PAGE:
In Rubber Barons, Global Witness documents the devastating impact of Vietnam’s rush for rubber on local communities in Laos and Cambodia. The investigation also shows how international financiers Deutsche Bank and the International Finance Corporation were backing these land grabs – often in contravention of their own policies.
In both Laos and Cambodia, national laws are supposed to protect forests, limit the size of foreign land concessions and require consultation with local communities over land use, but these laws are rarely enforced. Millions of hectares of land have been handed over without the knowledge or consent of the people who live on it.
Two giant Vietnamese companies lie at the heart of this story: Hoang Anh Gia Lai (HAGL) and the Vietnam Rubber Group (VRG). Both operate through a web of subsidiaries, which help hide the identity of their true owners.
These Rubber Barons and their subsidiaries have carried out forced land grabs without compensation, and satellite images show they are logging illegally in protected forests. Violence, harassment and forced evictions were regularly reported in interviews with local groups, with thousands of households deprived of their livelihoods from forest products or subsistence agriculture.
HAGL and VRG have both received substantial foreign investments from Deutsche Bank and the International Finance Corporation, either directly or via intermediary funds. The impacts of these investments felt locally highlight how both institutions lack adequate systems for ensuring that investments don’t drive human rights abuses, or breach the most basic legal and environmental standards.
Since the launch of Rubber Barons, international backers of both companies have divested, and the global timber certifier the Forest Stewardship Council is investigating VRG’s operations. Meanwhile, communities in Cambodia who lost land to HAGL formally sat face-to-face with the company for the first time in January 2015, under an IFC-led dispute resolution process, and VRG has introduced processes to consult with communities and address complaints across all of its plantations.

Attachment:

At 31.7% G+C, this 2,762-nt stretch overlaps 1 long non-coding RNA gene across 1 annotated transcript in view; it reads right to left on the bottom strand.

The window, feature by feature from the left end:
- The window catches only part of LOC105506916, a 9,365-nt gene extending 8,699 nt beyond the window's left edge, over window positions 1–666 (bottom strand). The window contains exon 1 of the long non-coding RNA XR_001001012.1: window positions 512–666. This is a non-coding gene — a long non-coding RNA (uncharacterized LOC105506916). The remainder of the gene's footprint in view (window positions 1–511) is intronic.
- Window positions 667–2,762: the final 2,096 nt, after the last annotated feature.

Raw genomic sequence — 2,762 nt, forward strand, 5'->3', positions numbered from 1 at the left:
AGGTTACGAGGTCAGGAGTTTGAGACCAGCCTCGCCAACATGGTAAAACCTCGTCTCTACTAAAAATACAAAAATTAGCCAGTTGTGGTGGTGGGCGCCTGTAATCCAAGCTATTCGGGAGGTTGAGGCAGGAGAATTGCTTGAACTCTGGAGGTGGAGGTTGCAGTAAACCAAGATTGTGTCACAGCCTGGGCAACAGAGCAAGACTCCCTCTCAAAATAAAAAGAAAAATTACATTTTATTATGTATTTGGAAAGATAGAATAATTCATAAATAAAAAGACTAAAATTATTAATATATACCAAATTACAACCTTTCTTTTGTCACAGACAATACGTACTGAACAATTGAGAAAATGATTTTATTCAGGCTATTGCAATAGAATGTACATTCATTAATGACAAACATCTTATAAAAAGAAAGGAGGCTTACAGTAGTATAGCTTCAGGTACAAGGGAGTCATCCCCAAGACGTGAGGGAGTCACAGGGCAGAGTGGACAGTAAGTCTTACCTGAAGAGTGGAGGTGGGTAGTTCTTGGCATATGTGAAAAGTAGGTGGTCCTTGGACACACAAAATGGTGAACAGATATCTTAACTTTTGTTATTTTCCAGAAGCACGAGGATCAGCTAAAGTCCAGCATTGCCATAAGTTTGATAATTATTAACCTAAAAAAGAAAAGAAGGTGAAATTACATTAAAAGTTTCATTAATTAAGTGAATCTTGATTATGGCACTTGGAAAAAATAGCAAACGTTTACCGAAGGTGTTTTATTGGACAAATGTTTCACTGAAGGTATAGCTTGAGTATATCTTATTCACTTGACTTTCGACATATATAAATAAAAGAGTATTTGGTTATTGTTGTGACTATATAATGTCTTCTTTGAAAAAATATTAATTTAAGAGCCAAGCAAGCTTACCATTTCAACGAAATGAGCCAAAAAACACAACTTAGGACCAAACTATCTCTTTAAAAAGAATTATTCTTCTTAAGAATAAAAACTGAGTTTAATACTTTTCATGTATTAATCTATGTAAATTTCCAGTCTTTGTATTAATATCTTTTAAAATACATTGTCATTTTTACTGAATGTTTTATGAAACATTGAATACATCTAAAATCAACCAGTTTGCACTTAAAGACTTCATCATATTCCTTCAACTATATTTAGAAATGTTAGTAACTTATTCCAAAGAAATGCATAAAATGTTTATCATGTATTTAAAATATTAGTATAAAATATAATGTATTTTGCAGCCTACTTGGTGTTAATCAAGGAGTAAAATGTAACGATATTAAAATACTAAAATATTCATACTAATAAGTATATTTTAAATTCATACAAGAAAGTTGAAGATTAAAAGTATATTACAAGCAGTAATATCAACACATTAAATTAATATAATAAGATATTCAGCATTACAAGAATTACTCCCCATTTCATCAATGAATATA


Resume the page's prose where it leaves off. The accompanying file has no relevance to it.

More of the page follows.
Cases like these can be found in many parts of the developing world. Global Witness is calling for the establishment of new international rules for all companies involved in large land deals. These rules would apply equally to companies in the local or ‘host’ country and foreign investors, ensuring transparency of company ownership and proper compliance with national and international laws.
Anda juga mungkin suka
Soaring demand for food, fuel and other commodities is cranking up pressure on land, but the sector remains largely unregulated internationally.
Rubber in the Mekong
The last decade has seen the rubber industry balloon, but as supply struggles to keep up with demand rubber plantation companies are expanding onto new land with disastrous effect.
Anti-Land Grab Regulations
Holes in international law mean we have very little way of ensuring that our supply chains and savings don’t link us to land that has been illegally or violently taken from the people who live on it.